Is any of this surprising? Of course not. It is entirely of a piece with all the rest. In fact, though I didn’t get into the tenure question in my article, I did discuss it with one of my sources, someone with deep and long standing ties to the school, who told me that activist professors, especially those in the various grievance studies department, made a practice of attending the classes of up-for-tenure colleagues, monitoring them for ideological reliability. “The word for it,” he said, “is Stalinist.”

Like many campuses, Pomona is headed in an ominous direction, sacrificing learning for grievance and now linking tenure to ideology. How long will non-ideologues want to go to this kind of school?

On The Right In The Land Of The Tenured Left

What acid rain is to our irreplaceable forests, lakes and streams, leftist dogma is to American higher education. In every corner of the land, it has turned once-flourishing departments of English and history into barren wastelands where only the academic equivalent of cockroaches can thrive. Its corrosive poison – infantile anti-Americanism, hatred of capitalism, scorn for ideological pluralism – spreads far beyond the narrow confines of its source, polluting popular culture, public education, the very laws under which we live. Absorbed in sufficiently high doses, it is morally and intellectually fatal.
While the mind-boggling damage done to higher education by multicultural activists, diversity-mongers, and all-around leftist jerks is a subject very much on the minds of conservatives, liberals seem truly not to care. More precisely, they actually regard it as progress. Shakespeare elbowed aside by Maya Angelou? Hey, education’s got to change with the times, just like the Constitution. Mandatory sensitivity training for incoming freshmen to instill appreciation of transgendered persons? What kind of monster has a problem with sensitivity? Conservative students getting charged with hate speech for daring to take on affirmative action or women’s studies zealots? Exactly – that kind of monster. Even the occasional report in the mainstream press of epidemic ideological conformity on the nation’s campuses fails to elicit a reaction. So what if, as the Washington Post reports, 80 percent of faculty in America’s English literature, philosophy, and political science departments describe themselves as liberal and a mere 5 percent as conservative – with ratios of eighteen to one at Brown, twenty-six to one at Cornell, and sixteen to one at UCLA – or that a study after the 2004 election showed that the Harvard faculty gave John Kerry thirty-one dollars for every dollar donated to George Bush, with the ratios rising to forty-three to one at MIT and three hundred to one at Princeton? (And you think when someone gets around to a comprehensive analysis of the 2008 campaign donations, that will be any less lopsided?) For liberals, the only important question remains what it’s always been: How can I get my kid into one of those places?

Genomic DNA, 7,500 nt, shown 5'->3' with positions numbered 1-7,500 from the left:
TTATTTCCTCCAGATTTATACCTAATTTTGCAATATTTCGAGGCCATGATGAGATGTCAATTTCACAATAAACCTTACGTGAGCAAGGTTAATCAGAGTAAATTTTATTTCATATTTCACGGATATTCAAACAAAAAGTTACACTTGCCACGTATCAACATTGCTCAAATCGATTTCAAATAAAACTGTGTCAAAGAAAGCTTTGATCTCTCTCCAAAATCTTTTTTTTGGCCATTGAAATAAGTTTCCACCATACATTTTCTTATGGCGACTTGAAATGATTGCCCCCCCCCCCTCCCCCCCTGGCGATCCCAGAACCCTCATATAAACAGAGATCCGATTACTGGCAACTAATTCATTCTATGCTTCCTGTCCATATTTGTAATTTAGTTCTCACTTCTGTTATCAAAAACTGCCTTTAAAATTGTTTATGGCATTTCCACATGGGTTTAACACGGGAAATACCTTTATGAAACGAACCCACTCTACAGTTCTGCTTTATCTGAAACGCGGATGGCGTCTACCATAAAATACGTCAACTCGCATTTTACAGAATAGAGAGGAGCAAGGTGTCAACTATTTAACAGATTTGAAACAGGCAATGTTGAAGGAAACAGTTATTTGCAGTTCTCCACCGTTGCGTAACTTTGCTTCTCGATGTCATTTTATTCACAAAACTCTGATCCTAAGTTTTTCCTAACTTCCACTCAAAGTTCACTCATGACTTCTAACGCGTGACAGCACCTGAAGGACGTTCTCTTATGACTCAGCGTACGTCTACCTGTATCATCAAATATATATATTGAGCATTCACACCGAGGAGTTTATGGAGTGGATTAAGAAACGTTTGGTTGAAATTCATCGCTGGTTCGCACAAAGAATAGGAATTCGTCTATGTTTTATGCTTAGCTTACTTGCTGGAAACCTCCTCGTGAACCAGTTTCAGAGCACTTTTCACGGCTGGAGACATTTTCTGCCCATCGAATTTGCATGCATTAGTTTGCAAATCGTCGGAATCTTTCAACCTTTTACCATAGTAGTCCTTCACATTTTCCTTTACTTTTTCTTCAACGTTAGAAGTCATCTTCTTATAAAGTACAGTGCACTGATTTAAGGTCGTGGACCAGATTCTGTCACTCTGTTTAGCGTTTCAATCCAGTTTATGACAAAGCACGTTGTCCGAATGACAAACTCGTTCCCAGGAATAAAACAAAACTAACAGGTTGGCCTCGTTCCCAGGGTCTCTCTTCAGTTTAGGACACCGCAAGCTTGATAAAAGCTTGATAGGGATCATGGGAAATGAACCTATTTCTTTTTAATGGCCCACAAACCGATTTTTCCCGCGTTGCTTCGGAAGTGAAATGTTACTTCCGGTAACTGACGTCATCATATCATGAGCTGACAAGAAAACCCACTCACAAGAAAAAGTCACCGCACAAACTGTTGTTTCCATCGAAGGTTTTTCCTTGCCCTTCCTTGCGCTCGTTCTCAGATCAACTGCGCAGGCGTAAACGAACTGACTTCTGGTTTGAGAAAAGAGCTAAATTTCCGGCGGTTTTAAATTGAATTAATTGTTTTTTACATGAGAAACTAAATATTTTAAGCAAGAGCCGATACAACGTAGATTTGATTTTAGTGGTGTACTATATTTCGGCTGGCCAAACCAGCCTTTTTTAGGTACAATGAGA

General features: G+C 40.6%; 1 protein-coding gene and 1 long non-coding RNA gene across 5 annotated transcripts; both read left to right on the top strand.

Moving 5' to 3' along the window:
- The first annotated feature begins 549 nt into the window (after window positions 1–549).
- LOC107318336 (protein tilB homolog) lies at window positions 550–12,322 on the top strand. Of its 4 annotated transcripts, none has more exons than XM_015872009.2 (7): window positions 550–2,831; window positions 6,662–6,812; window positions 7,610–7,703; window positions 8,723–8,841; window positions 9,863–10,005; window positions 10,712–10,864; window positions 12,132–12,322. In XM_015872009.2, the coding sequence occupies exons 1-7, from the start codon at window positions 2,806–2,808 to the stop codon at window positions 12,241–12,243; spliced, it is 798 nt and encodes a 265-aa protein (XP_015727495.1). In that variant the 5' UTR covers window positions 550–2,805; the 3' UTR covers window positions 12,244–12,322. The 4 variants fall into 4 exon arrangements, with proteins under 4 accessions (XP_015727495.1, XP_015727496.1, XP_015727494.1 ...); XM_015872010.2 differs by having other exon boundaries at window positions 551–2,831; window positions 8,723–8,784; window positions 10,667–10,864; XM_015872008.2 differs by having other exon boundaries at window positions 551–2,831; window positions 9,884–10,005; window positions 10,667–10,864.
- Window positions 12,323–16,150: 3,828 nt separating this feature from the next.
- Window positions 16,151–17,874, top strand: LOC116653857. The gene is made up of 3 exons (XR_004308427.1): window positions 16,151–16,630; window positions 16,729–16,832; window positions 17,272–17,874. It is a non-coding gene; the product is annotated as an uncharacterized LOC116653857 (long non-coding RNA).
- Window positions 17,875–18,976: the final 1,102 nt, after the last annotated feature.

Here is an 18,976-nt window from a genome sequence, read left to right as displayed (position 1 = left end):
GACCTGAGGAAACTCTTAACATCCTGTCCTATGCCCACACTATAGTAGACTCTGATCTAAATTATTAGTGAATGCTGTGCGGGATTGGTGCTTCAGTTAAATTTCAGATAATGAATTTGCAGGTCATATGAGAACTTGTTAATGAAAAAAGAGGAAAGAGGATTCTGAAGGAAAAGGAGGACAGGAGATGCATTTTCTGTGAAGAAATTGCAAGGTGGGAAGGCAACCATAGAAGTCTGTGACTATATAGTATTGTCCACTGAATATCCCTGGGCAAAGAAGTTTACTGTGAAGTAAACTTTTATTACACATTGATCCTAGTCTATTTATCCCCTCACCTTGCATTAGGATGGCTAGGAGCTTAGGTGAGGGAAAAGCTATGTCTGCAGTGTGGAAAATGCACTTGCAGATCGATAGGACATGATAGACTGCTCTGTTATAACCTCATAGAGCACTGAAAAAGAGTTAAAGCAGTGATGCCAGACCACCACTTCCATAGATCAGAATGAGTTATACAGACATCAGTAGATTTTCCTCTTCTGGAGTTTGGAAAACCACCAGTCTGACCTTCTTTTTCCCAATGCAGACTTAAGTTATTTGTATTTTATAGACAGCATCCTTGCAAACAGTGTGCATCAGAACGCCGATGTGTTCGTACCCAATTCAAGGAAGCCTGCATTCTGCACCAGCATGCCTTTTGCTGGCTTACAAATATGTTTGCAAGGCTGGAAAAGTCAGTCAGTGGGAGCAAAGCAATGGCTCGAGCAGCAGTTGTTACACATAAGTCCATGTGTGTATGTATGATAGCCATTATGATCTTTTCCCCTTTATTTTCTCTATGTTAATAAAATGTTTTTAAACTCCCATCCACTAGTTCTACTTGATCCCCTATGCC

Continue reading On The Right In The Land Of The Tenured Left

What Trustees Must Do

Trustees face a quandary in trying to figure out their role in academic governance. As a matter of law, institutional responsibility is squarely in their hands. On the other hand, while few challenge their oversight in matters managerial and financial, they are routinely warned that when it comes to intellectual content, the heart of university life, they should keep their distance.

Trustees should generally avoid getting involved in judgments about intellectual specifics such as individual personnel decisions, the content of courses, and the structure of particular programs, etc. Usually they will be out of their depth here. But they should be actively engaged in matters pertaining to overall intellectual climate, especially the degree to which such core principles of rational discourse as objectivity, disengagement, meritocracy, civility, and pluralism are honored and institutionalized. Here trustee fair-mindedness, ideological coolness, and intellectual distance, can help keep the ideological passions of academics from running discourse off reason’s rails.

Like judges, trustees should see themselves as having a responsibility to ensure that the rules of sound intellectual discourse are recognized, that the academic cultures of the institutions they supervise are “lawful” in a manner that preserves the free and effective exercise of reason. This, of course, is a matter of faculty responsibility too, but since the nature of these rules, in many essentials, simply follow the operating principles of a liberal social order, citizens of that order should be able to understand them well enough to backstop compliance. Trustees need not be scholarly experts to participate meaningfully in the university’s intellectual governance. They need only be intelligent and watchful products of a free society.

What types of rules are we speaking of and why should members of a liberal society be able to recognize and help enforce them?

Continue reading What Trustees Must Do

Racial Quotas Bar Minorites In Brooklyn?

After decades of watching the sons and daughters of black doctors and lawyers get preferencial tretment in college admissions over those of white coal miners and mill workers, and corporate titans kowtow to the Al Sharptons of the world, those appalled by America’s ever-expanding regime of racial quotas will be forgiven for thinking things could not get more bizarre on the quotas front. But now comes a remarkable new twist. It seems that in Mark Twain School, IS 239, a magnet middle school for gifted students in Brooklyn’s Coney Island section, it is minority kids who are getting penalized for the color of their skin.